World’s largest crocodile in captivity celebrates 110th birthday with a cake… made out of MEAT

June 12, 2013 | by | 0 Comments

The largest crocodile in captivity has celebrated turning 110 by being given a special birthday cake made out of MEAT.

Cassius the saltwater croc is a staggering 17ft 11 inches long and weighs in excess of one tonne.

And for the past 25-years visitors to the Marineland Melanesia on Green Island in Australia have been left stunned by the enormity of the deadly reptile.

Cassius the 110 year old crocodile celebrates his birthday with a special meat cake

Cassius the 110 year old crocodile celebrates his birthday with a special meat cake

He has just hit the 110-year milestone and to celebrate the landmark birthday staff at the zoo treated the fierce predator to a 20kg meat cake.

The giant meal was made up of chicken and beef with chicken necks as candles, all roped together with a sausage lining.

Cassius, who despite his age is still incredibly aggressive, polished the mammoth meal off in less than 30 seconds.

Marineland Melanesia, which lies off the coast of Queensland, is run by 82-year-old former crocodile hunter George Craig.

The meat birthday cake made for Cassius

The meat birthday cake made for Cassius

George opened the zoo in 1969 and introduced a then 17ft 4 inch Cassius to the centre in 1987.

Cassius was a trouble crocodile in the Finis River at the time, notorious for attacking rivals and boats – even biting off outboard motors.

So fearless George drove drove 3,000km with him in his truck before taking him across to the island on boat.

Cassius was officially recognised as the world’s largest crocodile in captivity by Guinness in 2011 but lost the title later that year to Lolong, an 20ft monster in the Philippines.

But Lolong died earlier this year, handing the intimidating title back to Cassius, who is estimated to have turned 110 years old.

Cassius eyes up his birthday cake

Cassius eyes up his birthday cake

The ferocious croc prowls his enclosure

The ferocious croc prowls his enclosure

Billy Craig, 22, is George’s grandson and works at Marineland Melanesia.

He said: “Cassius came to us in 1987 after he was captured in the Finis River in the Northern Territory after attacking boats and causing a nuisance.

“Nobody wanted poor Cassius around so after three years of having nowhere to go, George found him, purchased him and brought him to Green Island where he has been ever since.

“When Cassius was brought here, we suspected he must have been at least 80-90 years old at the time. This was evident by his size, weight and condition.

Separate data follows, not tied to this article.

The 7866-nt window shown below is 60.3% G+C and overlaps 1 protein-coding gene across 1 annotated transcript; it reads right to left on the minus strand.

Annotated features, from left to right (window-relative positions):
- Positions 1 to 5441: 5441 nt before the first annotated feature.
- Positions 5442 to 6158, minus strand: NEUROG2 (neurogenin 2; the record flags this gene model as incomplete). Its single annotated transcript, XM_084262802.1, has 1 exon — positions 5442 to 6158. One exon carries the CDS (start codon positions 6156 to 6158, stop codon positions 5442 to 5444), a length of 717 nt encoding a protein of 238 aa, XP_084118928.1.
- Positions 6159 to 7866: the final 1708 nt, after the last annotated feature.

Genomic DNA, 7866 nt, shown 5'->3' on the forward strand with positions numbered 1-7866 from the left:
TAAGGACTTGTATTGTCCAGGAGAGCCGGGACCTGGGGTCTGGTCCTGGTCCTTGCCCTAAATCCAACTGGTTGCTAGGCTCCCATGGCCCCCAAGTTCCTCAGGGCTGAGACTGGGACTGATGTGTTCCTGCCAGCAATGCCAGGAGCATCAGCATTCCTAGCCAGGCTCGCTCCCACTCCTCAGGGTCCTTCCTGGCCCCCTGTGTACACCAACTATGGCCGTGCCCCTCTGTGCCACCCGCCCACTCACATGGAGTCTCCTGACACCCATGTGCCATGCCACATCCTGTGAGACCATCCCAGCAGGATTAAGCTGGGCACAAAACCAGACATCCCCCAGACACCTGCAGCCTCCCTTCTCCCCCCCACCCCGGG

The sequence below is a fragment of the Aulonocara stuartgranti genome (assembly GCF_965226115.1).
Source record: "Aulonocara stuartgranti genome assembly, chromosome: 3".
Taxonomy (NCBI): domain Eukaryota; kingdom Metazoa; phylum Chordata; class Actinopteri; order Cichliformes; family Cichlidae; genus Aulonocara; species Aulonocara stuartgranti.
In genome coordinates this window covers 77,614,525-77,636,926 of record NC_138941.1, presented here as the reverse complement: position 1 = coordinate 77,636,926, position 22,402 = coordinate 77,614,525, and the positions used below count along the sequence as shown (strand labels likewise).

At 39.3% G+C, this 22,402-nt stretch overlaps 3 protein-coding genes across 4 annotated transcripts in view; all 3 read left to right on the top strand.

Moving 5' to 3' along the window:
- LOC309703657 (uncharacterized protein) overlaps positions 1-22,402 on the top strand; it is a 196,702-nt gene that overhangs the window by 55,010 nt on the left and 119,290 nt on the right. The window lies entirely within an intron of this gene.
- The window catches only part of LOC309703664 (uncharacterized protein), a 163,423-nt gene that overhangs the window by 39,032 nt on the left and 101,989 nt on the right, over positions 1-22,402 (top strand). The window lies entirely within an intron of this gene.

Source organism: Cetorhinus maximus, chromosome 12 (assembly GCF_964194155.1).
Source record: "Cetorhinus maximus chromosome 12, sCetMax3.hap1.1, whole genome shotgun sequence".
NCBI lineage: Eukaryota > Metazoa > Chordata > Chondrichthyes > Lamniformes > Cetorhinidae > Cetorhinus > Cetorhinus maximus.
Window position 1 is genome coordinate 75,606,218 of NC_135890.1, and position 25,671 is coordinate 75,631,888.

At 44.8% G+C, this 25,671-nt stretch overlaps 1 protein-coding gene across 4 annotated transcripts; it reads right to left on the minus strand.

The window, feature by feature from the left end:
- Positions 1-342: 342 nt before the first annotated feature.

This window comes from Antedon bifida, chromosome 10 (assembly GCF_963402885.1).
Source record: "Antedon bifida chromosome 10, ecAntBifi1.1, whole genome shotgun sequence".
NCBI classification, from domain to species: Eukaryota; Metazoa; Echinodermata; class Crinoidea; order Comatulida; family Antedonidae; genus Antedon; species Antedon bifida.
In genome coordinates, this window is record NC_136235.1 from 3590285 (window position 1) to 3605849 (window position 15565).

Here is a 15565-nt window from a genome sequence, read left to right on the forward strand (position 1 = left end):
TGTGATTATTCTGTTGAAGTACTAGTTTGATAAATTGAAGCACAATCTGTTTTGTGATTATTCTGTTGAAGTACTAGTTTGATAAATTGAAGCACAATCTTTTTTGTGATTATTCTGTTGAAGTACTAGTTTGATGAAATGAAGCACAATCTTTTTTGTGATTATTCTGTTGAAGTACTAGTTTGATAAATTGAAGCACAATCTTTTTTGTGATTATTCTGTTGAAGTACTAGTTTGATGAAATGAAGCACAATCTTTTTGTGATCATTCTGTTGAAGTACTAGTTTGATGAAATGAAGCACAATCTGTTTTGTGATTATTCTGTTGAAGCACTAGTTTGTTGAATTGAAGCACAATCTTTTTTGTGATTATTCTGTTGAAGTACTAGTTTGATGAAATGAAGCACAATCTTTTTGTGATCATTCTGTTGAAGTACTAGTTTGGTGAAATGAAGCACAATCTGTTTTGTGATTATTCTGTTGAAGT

“That was 26 years ago and since then he has grown 6 inches and is still doing very well in his health.

“To celebrate we had made for him a large meat cake. Beforehand we were not exactly sure if he would be able to eat the whole thing but we were proven wrong and after about 30 seconds he had finished it and was waiting for more.”

Saltwater crocodiles are the largest of the crocodilian family and, despite their name suggests, will happily live in freshwater conditions.

Following a ban on hunting of the reptile in Australia, ‘salties’ have flourished and have been known to attack and kill humans who have risked entering their environment.

And once they get hold of their prey it is near-on impossible to get them off, with the saltwater crocodile having the most powerful jaws in the animal kingdom.

Their bite force is almost twice as powerful as the Great White Shark.

Cassius is the star attraction at the zoo and was recently given his own Facebook page. ‘Cassius the Croc’.

But despite being cared for by the zoo for more than a quarter of a century, staff are under no illusions about Cassius’s opinion of them.

Billy added: “While being a typical crocodile in most ways, Cassius is also very different to most younger crocs.

“He is very calculating and deceptive. He is old and slow these days but he uses this to his advantage .

“He makes you believe he is safe and approachable, but in reality it is a very different story.

“Cassius weighs more than 1,000kg and when he gets excited, he can throw his weight around just like any younger croc and this is very scary to witness.

“He recognises George, myself and the other keepers but only in the sense that we are the silly ones who get close to him and therefore could be a potential dinner one day.

“If he did ever get that chance he would make use of it and kill us very quickly.”

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